Can a utility company add a donation to a non-profit to your utility bill without your permission.

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    I've seen "voluntarily add a dollar to help old people pay the electric/gas bill", but I've never seen such a thing added to the bill as a *mandate. Recheck your bill and then call your local public service commission. – RonJohn Aug 11 '18 at 20:33
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    I'm voting to close this question as off-topic because it is not PF related – Rocky Aug 11 '18 at 20:34
  • This is a very fact-specific question. – A.K. Aug 11 '18 at 23:10

I have seen bills that mention a "donations to charity" done two ways:

  • optional: for example a voluntary donation to a fuel fund that helps poor people avoid getting their heat turned off in the winter. Or a program to support organ donations. This last one was an optional one i saw a few days ago when I re-registered my car via the DMV website.

  • Notification: They specified that they donated x$ to a charity for every customer that did Y. So if you signup for online billing they will donate $2 to a fund to save trees.

Of these two the first example is one I see by far the most. It is simple and optional. The second one is rarely seen, becasue some customers will complain. They want the savings to go back to them.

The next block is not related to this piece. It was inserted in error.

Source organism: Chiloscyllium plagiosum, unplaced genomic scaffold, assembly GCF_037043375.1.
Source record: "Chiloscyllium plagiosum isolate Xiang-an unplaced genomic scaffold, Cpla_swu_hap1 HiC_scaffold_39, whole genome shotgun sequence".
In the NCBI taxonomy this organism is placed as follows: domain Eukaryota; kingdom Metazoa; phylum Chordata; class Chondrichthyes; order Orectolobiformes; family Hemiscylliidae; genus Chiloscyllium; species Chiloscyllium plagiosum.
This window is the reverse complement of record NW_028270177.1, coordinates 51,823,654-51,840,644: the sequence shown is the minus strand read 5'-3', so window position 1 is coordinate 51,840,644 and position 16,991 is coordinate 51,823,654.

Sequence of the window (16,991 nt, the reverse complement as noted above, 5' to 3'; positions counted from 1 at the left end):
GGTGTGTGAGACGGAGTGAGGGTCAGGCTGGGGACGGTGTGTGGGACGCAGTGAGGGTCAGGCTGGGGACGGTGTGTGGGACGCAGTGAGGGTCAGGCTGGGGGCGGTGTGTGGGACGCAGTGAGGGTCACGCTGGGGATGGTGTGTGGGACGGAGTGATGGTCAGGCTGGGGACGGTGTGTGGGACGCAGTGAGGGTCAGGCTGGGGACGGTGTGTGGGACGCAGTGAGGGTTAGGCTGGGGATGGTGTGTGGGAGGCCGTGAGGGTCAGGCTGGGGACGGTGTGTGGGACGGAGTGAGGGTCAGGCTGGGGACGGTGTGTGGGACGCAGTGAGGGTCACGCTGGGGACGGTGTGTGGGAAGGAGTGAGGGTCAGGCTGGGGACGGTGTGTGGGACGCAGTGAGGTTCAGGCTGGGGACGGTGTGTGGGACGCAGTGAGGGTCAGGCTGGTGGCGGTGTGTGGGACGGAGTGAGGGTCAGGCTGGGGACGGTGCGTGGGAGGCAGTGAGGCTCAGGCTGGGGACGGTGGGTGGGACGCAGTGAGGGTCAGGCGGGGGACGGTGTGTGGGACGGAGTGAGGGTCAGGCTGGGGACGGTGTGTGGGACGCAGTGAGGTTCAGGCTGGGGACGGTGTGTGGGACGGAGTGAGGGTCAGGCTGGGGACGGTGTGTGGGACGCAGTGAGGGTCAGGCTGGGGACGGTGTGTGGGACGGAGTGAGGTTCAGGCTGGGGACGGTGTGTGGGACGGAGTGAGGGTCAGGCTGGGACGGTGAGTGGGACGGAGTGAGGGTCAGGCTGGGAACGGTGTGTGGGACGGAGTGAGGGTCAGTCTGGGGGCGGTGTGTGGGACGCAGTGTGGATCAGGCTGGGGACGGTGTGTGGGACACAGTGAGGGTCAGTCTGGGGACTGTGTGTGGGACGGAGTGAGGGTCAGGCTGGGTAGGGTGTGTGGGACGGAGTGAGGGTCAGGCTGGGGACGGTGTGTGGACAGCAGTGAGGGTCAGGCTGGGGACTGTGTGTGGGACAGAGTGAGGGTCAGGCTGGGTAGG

The one you are asking about, which is neither of the two above: a mandatory additional donation I have never seen. The biggest problem with a utility company doing a mandatory charity program, at least in the United Sates, is that what they charge your for their services is regulated. In order for their to be one electric company, or one water company or one cable company they have to be a quasi-goverment organization. The local/state government and the utility negotiate the rates. They can charge a$ a month for administration, b$ per 1000 gallons for water delivery and c$ per 1000 gallons for sewage treatment. These negotiated rates leave no room for the utility to increase everybody next bill by $10 just so there can be a mandatory donation to a charity.

  • The question doesn't say that the donation is "mandatory", it says it isn't opt-in. I do have such an opt-out donation assessed on my water+sewer+garbage bill, benefiting the local volunteer fire department. Also, there's some legal semantic gaming going on, because in exchange for the "donation" I get the fees for calling emergency services waived. But my situation doesn't answer the question, because this utility bill is payable to the city, not a company. – Ben Voigt Aug 12 '18 at 16:46

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